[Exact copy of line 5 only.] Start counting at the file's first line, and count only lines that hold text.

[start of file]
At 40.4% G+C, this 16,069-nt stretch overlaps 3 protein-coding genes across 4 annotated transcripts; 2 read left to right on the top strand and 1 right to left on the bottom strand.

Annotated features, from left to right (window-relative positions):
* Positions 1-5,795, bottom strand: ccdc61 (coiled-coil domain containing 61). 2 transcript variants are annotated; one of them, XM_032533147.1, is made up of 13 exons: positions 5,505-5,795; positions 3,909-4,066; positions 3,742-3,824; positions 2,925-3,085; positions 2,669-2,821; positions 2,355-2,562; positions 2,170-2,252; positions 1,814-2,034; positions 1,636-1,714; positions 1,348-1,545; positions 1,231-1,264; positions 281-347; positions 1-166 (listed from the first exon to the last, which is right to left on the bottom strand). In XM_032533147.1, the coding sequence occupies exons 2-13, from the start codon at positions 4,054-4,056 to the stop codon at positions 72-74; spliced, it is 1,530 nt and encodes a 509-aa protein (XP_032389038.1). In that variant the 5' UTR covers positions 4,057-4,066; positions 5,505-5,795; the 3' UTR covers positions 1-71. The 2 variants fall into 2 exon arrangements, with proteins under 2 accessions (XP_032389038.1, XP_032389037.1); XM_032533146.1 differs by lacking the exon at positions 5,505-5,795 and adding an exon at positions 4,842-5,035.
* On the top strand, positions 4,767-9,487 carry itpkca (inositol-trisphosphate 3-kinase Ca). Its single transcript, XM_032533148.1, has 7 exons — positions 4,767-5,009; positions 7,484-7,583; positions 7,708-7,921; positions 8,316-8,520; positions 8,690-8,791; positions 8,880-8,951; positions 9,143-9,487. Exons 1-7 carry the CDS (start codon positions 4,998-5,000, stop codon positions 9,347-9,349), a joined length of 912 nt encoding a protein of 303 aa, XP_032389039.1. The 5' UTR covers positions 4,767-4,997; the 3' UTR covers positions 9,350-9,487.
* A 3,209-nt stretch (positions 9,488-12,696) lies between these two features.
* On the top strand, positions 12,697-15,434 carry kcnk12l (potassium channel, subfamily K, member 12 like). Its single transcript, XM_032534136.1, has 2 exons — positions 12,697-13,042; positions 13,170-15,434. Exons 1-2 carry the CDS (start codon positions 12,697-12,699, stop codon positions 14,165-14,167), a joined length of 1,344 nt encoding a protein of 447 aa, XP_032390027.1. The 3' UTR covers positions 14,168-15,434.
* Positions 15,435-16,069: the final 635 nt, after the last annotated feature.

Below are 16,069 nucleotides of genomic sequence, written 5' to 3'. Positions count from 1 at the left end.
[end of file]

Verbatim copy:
* A 3,209-nt stretch (positions 9,488-12,696) lies between these two features.